What was Kway Teow that was used in an earlier tasting session two weeks ago, that my fellow foodie attended, was replaced with Fettucine this time round. The Wagyu Beef "Char" Fettucine With Truffle Oil and Honshimeiji Mushrooom was an interesting rendition of our famous local delight. To be honest, I like this dish pretty much as the pasta was done al dente and I have to highlight that the truffle oil really makes a HUGE difference to this dish (I manage to steal a bite before it was added). Although the beef was tender, I would prefer it to be a slice bigger and thicker. It was too small a piece for my taste buds to discern it as Wagyu beef. The Poached Egg lacked seasoning and tasted of olive oil instead, which kinda makes it hard to stomach. However, with slight twitching, I believe this dish will do well in the long run.

Giant Prawn Chinchalok Thermidor was undoubtedly the crowd’s favourite that evening. Most who are usually turn off by the Chinchalok from the bottle were delighted to find out that the combination between that and the cheese on a giant prawn works wonder! What you get is a very savoury, lip-smacking tasty prawn that although a tad salty too consume on its own, but would made an excellent pairing to a bowl of rice (wild rice or brown rice would give it the fusion branding).

A shot of Orange and Pink Guava Sorbet refreshed our taste bud before we embarked on our final item of the day, and although a smidgen too sweet, I like the pairing very much as the flavours harmonises perfectly with one another.

The Ice Kachang “Eight Treasure” Sundae is another interesting twirl to our famous local dessert. Using Coconut Ice Cream instead of the usual coconut milk, this replica produces a surprise with every spoonful – as every dip give one a different ingredient of White Fungus, Wolfberry, Date, Kidney Bean among many others but most interesting, Dried Persimmon Strip was used to give it a pleasant final touch.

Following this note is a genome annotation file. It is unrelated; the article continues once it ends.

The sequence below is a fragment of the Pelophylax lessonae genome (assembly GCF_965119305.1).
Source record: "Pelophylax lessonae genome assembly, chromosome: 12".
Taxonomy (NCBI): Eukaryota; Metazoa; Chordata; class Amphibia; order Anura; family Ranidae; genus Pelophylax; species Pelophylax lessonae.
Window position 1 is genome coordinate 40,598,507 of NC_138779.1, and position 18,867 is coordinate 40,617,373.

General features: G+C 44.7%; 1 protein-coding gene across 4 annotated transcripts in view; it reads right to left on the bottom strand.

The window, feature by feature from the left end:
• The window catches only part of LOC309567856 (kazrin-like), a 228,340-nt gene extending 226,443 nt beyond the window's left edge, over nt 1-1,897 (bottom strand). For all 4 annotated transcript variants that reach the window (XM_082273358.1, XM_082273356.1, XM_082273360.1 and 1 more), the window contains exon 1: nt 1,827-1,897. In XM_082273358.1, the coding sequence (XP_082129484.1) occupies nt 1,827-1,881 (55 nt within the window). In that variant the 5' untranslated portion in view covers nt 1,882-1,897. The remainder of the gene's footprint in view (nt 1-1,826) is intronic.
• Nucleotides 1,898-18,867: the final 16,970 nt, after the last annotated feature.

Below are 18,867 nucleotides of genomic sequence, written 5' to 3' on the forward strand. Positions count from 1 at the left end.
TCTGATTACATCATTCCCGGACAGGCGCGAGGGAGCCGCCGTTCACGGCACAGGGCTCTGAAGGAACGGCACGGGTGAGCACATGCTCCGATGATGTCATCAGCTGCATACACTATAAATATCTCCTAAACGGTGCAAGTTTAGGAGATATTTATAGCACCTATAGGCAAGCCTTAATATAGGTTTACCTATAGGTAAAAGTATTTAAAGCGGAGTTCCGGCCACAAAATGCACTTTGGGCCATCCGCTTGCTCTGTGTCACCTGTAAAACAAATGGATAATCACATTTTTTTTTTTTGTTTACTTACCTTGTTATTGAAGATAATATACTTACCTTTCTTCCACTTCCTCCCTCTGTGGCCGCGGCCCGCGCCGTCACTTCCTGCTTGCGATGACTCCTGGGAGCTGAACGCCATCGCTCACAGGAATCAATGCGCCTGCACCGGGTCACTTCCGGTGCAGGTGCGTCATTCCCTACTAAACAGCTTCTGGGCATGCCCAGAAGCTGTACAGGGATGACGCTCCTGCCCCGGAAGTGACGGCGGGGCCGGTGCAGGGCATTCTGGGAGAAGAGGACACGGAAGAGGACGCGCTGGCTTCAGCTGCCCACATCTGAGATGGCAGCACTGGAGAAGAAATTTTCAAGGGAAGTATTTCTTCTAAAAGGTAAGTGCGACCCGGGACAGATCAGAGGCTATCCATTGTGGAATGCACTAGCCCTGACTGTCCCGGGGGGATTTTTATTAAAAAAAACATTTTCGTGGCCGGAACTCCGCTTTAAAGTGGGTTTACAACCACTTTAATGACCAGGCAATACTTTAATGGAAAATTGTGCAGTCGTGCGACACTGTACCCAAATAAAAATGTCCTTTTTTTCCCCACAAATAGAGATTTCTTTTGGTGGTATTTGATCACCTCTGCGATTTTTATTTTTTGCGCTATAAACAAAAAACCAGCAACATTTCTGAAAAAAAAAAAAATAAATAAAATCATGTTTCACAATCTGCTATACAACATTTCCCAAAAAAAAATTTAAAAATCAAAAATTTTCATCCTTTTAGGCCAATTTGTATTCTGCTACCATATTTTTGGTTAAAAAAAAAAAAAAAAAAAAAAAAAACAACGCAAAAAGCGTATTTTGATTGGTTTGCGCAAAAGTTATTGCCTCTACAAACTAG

In conclusion, although I am not a big fan of fusion fare, if given time for fine-tuning in most of the dishes, I might just be back for the quiet and nice ambience presented that evening as well as the attentive service of this place.

50 Tiong Bahru Road
#01-07 The Link Hotel
Singapore 168733

Disclaimer: No ratings would be given, as this is an invited taste test. I would also like to take this opportunity to thank Helena and Sharon for their generous hospitality.

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Holly Jean said...

OK.. we agree on some points... esp the chinchalok prawn... but disagree on some others... only natural I guess.

:) OK looking forward to seeing what else u recommend readers to eat :0 Yummm I love food

His Food Blog said...

Haha, rightfully so since everyone has different taste buds.

I dunno about yours, but my serving of salad was extremely sourish - couldn't really stomach it - or isit true that the threshold for sour food is higher in woman compared to man? Heh.

Great! I assumed I have another reader then :). Stayed tuned! ;)

chartao said...

great review and photographs...

His Food Blog said...

Hi Leonard,

Nice of you to drop by and thanks for the compliments.